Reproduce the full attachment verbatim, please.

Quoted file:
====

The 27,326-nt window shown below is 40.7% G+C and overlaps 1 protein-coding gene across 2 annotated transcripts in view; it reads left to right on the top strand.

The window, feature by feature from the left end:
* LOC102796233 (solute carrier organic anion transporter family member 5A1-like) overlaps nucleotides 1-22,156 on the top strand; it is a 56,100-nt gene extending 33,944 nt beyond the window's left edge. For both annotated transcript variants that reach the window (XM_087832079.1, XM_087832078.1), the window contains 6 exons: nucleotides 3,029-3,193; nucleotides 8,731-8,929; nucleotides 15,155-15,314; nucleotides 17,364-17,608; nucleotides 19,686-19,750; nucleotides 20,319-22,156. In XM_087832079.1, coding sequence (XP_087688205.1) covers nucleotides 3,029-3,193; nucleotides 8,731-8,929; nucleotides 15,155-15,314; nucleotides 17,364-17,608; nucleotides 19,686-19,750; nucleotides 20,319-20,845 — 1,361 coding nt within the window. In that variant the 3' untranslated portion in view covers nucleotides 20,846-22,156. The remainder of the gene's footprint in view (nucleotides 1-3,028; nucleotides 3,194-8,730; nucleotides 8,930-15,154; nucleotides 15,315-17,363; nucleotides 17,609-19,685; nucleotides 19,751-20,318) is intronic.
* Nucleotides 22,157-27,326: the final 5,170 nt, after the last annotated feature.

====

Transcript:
The 27,326-nt window shown below is 40.7% G+C and overlaps 1 protein-coding gene across 2 annotated transcripts in view; it reads left to right on the top strand.

The window, feature by feature from the left end:
* LOC102796233 (solute carrier organic anion transporter family member 5A1-like) overlaps nucleotides 1-22,156 on the top strand; it is a 56,100-nt gene extending 33,944 nt beyond the window's left edge. For both annotated transcript variants that reach the window (XM_087832079.1, XM_087832078.1), the window contains 6 exons: nucleotides 3,029-3,193; nucleotides 8,731-8,929; nucleotides 15,155-15,314; nucleotides 17,364-17,608; nucleotides 19,686-19,750; nucleotides 20,319-22,156. In XM_087832079.1, coding sequence (XP_087688205.1) covers nucleotides 3,029-3,193; nucleotides 8,731-8,929; nucleotides 15,155-15,314; nucleotides 17,364-17,608; nucleotides 19,686-19,750; nucleotides 20,319-20,845 — 1,361 coding nt within the window. In that variant the 3' untranslated portion in view covers nucleotides 20,846-22,156. The remainder of the gene's footprint in view (nucleotides 1-3,028; nucleotides 3,194-8,730; nucleotides 8,930-15,154; nucleotides 15,315-17,363; nucleotides 17,609-19,685; nucleotides 19,751-20,318) is intronic.
* Nucleotides 22,157-27,326: the final 5,170 nt, after the last annotated feature.